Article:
Friday, August 5, 2011

Book Review: The Curfew by Jesse Ball

A father and daughter try to live a quiet life in a city broken by fear and random violence in Jesse Ball's understated and beautiful new novel, The Curfew. Ball's fiction has been compared to the films of David Lynch and Alfred Hitchcock, and The Curfew proves no exception: it is an experimental, disjointed, and darkly-themed work. Indeed, Ball describes the "city and its occupants" early on as "a series of objects" connected by "violence," "pity, compassion," and "hope," yet are ultimately "hapless, benighted, discordant."

In this city called "C," a wrong look to the wrong person can mean death. The secret police are everywhere. Everyone lives in fear. William Drysdale - once a famous violinist - must put away his instrument after an uprising and subsequent crackdown on various freedoms, including artistic performances. He finds work as epitaphorist - writing the words on the recently deceased's tombstones; it's a very lucrative job. His daughter, Molly, who does not speak, goes to a school where she is "told repeatedly to repeat things." They live a mostly quiet life: William reads imaginary articles in the newspaper to Molly and plays riddle games with her in their house.

All they do, however, is overshadowed by the death of Louisa, William's wife, under mysterious circumstances four years earlier. In the city it is common for the dead to go missing and Louisa is one such case. Afraid of what might happen to himself and to Molly, William moves across town and quits his old friends. Ball's unadorned writing conveys William's helpnessness perfectly: "What does dying do to plans one makes with one's beloved? ...He sat in the stairwell. He went down the street and up again. He turned on the stove and turned it off."

On his way to an appointment, William meets a friend from his old life, who tells him there is a meeting later that night - a meeting of dissenters and revolutionaries - and that there is news of Louisa. Even though William knows he shouldn't go, he is determined to understand Louisa's disappearance, to put some kind of context around it. He leaves Molly with the neighbor, Mrs. Gibbons, who warns William about the dangers of being out after curfew. The curfew, however, is an unspecified time of night; indeed there is no official curfew except the government's "declaration: good citizens pass their nights abed."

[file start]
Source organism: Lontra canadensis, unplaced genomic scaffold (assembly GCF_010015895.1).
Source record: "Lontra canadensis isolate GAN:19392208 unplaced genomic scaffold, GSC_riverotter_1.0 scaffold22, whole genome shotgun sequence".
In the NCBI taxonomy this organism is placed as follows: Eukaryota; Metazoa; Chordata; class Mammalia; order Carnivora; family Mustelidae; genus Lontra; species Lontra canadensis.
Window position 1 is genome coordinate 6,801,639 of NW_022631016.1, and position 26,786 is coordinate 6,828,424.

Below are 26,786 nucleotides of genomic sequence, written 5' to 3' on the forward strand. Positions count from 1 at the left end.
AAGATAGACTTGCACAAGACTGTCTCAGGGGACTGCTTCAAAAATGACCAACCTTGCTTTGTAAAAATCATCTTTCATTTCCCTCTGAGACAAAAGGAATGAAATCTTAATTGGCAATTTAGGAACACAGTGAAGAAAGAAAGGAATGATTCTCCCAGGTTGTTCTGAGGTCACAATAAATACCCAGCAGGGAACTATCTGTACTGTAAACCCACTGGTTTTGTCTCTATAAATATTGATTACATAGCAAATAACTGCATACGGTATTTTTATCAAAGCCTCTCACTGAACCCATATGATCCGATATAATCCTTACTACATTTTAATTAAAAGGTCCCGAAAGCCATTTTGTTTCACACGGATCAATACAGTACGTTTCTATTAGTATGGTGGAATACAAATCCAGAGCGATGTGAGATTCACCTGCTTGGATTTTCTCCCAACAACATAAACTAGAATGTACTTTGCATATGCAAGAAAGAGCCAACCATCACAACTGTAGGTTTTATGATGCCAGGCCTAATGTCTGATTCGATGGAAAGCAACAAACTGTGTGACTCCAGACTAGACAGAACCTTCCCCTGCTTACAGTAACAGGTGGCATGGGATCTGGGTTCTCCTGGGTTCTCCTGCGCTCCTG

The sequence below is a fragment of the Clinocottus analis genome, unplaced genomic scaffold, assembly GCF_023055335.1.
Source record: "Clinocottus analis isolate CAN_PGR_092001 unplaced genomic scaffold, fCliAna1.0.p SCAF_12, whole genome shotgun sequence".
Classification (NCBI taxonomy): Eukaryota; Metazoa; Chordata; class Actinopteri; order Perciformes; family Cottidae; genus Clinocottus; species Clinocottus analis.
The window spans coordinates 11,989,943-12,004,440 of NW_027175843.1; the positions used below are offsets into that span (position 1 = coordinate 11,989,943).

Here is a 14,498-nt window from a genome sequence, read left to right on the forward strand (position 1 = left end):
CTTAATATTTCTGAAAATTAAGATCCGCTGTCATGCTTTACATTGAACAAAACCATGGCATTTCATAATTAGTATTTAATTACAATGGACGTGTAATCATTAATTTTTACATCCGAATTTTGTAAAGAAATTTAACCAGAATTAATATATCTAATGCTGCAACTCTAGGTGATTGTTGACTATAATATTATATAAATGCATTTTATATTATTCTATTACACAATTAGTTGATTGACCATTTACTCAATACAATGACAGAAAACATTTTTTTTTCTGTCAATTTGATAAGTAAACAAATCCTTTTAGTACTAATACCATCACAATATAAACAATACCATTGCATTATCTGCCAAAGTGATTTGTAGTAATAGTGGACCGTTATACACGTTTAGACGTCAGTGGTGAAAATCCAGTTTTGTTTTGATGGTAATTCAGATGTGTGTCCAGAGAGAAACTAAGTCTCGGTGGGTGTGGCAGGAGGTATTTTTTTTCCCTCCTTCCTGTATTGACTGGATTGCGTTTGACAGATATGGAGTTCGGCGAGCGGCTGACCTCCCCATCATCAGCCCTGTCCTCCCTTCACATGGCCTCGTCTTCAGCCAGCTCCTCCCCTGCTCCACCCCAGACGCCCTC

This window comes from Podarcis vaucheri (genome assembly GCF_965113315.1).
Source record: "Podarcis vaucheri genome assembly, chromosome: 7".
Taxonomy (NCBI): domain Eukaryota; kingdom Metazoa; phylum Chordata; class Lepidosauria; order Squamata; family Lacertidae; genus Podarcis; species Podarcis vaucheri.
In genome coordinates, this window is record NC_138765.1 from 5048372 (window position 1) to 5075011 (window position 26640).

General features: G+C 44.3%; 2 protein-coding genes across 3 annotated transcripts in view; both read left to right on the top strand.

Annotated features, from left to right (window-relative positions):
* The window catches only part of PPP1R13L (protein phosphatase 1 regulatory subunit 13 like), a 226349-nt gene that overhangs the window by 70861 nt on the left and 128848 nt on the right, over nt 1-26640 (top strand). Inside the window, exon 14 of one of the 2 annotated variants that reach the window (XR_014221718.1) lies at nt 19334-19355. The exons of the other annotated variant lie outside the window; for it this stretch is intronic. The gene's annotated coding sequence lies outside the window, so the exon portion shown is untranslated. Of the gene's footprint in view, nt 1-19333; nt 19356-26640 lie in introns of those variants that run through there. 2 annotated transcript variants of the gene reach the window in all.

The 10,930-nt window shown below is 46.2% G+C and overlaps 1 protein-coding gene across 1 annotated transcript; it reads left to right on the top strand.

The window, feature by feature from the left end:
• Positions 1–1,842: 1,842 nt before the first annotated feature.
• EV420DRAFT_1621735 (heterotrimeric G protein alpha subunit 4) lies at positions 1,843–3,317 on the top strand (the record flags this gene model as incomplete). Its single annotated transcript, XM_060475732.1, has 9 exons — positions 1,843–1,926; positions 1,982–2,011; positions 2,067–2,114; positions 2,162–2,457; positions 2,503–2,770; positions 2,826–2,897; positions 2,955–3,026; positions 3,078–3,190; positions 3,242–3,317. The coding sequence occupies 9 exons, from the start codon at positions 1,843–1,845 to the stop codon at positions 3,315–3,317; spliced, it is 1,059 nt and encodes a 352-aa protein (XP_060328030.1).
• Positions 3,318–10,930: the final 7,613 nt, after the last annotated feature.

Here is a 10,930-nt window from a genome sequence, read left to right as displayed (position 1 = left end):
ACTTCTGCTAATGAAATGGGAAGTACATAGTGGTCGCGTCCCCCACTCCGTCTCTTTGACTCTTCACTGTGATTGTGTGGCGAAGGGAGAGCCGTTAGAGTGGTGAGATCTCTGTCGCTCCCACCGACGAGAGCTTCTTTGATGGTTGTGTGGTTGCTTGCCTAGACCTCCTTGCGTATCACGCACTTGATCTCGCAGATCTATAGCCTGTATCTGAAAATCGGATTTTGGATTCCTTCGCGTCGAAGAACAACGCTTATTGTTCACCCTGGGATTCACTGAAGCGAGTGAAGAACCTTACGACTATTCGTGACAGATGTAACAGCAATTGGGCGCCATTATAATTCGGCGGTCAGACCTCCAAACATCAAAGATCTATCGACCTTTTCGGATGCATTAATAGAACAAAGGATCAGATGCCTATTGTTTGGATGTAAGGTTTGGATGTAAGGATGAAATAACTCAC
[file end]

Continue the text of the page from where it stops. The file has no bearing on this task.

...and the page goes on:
The Curfew is told as a kind of three-act play, the first two acts being the events of the story itself, and the final act as a play within the narrative called "A Ladder of Rain and the Roof Beyond," written by Molly and Mrs. Gibbons' husband, a puppeteer (the play itself is reinacted by Mr. Gibbons' puppets). If there are issues with this novel, it's here. Molly's play reimagines the events of the story so far and, though there is enough invention to keep the reader interested, it can get fairly repetitive.

To Molly, her father - for all his solitude and unassuming-ness - is a puppet of his own making controlled by fear, subversion agents and dissenters, love for his daughter, the disappearance of his wife, the secret police, all of which is personified in her play. It is her attempt, in some small way, to understand her father, to also understand her mother and her death.

If the end is ambiguous, it is because some details are left out and some never fully explained; there is a certain beauty in mystery. Indeed, during the play, William drops Molly off at school and goes to sit by a lake where he sits "there for the entire day, staring into the water. There are figures in the water, but he cannot see them. He can only sense them. It is the same at the cemetery with all the bodies in the earth. One can feel them, but not see them. It is not that they are ghosts. It is not that impression. Simply that the center of so many worlds rest in one another's context." Herein lies the mystery and the beauty of The Curfew. Recommended; pairs well with a fine Pinot Grigio.

-Dustin Monk

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